Beijing has sought Moscow’s help in averting the mounting crisis over Pyongyang’s repeated nuclear tests.
US President Donald Trump has sent a navy group led by the aircraft carrier Carl Vinson into the region as a signal to the secretive dictatorship about its nuclear programme.
North Korea has defied repeated economic sanctions and international pressure over its nuclear regime, which saw it carry out two tests in 2016 and one so far this year, and has vowed a “merciless response” to any US provocation.
Mr Trump described the force as an “armada” and said the submarines being sent were “far more powerful than the aircraft carrier”.
Japanese newspaper Yomiuri Shimbun cited “multiple sources” within their country’s government which said China and Russia had dispatched vessels to chase the USS Carl Vinson.
China is widely seen as the only country that can rein in Pyongyang but has traditionally refused to do so in order to prevent the regime collapsing and a subsequent refugee crisis on its border.
In recent months it has demonstrated signs that it wants to help the international community force North Korea to back down – in February it banned all coal imports from the country and last week deployed 150,000 troops to the border.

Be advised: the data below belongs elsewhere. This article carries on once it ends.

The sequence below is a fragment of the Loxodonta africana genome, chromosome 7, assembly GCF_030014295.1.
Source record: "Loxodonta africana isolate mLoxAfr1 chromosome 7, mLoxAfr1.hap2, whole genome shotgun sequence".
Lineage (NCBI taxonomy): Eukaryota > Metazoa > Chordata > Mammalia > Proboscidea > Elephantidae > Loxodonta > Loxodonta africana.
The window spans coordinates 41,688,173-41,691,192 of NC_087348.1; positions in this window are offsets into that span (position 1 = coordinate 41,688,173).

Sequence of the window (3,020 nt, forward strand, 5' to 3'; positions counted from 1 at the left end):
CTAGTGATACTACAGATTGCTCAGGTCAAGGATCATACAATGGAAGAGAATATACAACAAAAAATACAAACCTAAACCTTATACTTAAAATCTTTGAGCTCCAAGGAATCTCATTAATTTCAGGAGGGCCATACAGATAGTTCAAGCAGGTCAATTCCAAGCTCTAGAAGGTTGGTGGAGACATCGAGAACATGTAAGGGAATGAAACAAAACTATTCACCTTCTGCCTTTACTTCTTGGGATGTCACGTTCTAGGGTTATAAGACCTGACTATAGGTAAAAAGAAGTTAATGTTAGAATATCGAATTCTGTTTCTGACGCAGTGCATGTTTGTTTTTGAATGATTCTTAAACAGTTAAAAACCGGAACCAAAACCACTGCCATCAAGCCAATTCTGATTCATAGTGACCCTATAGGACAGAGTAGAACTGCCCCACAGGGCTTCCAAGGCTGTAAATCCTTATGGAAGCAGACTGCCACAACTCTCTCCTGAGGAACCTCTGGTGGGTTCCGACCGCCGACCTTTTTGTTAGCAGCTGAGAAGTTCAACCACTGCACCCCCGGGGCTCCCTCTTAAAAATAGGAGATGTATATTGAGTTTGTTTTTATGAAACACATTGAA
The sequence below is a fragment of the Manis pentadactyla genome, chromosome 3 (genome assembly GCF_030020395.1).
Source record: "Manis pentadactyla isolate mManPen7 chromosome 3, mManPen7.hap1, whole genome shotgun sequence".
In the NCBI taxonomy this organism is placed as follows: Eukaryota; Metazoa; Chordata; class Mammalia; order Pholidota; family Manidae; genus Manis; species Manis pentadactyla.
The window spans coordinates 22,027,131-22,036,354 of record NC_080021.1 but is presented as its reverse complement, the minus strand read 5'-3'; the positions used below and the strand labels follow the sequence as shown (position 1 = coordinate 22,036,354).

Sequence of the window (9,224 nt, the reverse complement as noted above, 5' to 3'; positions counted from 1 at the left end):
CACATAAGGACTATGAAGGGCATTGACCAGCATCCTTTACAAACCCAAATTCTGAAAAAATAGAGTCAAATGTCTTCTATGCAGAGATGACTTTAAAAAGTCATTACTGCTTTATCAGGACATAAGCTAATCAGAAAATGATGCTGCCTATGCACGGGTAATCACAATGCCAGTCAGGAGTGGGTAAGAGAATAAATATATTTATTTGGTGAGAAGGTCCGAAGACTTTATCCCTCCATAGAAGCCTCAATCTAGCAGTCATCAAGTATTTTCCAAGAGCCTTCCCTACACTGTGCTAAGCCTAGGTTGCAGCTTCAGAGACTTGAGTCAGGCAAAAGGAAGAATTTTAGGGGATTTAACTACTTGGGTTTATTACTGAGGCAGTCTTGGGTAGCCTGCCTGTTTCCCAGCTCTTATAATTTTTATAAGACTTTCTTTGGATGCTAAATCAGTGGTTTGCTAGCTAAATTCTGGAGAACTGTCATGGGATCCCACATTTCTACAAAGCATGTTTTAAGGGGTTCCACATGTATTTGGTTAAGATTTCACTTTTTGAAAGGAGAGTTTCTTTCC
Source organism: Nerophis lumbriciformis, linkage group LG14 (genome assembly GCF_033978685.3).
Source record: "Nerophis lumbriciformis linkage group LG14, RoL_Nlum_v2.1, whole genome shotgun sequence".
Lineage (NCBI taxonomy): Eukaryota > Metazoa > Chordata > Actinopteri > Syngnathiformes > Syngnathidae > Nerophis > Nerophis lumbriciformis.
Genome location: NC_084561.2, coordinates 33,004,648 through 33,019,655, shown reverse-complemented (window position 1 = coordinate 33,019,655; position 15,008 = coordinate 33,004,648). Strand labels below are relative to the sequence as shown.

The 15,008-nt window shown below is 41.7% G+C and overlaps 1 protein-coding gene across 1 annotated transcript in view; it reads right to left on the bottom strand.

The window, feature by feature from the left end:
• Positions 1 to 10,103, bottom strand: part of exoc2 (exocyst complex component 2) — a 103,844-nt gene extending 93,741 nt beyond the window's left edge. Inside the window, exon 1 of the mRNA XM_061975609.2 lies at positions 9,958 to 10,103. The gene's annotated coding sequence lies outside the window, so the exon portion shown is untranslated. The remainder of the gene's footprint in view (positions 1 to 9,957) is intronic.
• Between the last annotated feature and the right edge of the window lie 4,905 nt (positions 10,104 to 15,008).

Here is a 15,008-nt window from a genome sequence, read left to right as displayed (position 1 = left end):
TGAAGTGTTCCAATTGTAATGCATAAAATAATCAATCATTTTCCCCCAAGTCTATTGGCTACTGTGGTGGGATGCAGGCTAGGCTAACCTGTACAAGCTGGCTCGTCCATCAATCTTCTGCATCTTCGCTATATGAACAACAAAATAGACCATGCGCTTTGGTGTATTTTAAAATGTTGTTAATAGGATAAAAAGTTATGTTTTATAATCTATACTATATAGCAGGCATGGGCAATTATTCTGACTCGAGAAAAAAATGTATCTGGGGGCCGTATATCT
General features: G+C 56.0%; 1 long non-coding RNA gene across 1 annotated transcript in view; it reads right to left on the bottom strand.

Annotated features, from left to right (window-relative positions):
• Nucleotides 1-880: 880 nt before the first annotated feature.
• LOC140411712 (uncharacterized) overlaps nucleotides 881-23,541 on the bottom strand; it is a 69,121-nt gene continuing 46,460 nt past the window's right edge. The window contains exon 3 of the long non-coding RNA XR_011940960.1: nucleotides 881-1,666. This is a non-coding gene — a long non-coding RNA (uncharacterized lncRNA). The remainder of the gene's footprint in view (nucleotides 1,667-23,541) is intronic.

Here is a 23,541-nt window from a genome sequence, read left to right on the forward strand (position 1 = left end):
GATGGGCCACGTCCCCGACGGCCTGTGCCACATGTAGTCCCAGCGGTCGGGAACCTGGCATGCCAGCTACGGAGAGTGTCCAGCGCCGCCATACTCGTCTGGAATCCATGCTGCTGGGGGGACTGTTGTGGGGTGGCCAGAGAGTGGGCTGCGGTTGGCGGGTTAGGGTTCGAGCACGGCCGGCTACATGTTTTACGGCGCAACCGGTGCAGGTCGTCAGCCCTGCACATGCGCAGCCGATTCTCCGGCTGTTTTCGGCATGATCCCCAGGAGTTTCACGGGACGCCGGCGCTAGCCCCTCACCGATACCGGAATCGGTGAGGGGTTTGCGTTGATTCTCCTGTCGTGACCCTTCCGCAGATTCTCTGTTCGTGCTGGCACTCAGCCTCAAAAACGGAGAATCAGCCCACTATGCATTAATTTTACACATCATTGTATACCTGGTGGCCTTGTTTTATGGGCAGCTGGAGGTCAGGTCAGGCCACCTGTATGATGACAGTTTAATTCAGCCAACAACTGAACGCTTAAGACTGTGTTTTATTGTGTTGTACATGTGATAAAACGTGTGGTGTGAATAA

Mr Trump’s National Security Advisor Lieutenant General HR McMaster said “all options are on the table” including military intervention when it comes to North Korea.
Beijing has urged both countries to avoid an “irreversible route” to war and warned that conflict could break out “at any moment”.
Chinese Foreign Minister Wang Yi said: “If a war occurs, the result is a situation in which everybody loses and there can be no winner. It is not the one who espouses harsher rhetoric or raises a bigger fist that will win.”
The Korean peninsula has been divided since the end of the Second World War when the USSR and US jointly administered the north and south respectively after taking over following the end of the Japanese occupation.
When forces under North Korean leader Kim il-Sung invaded the south in 1950, the newly formed UN, led by the US, intervened to stop the south falling to Kim’s version of nationalistic communism.
After three years of fighting, the two sides agreed an armistice along the 38th parallel which divided the country in two.
Today, both North and South Korea remain technically at war and the uneasy ceasefire between the two nations is occasionally interrupted by assassination attempts, rows over military exercises and border skirmishes.
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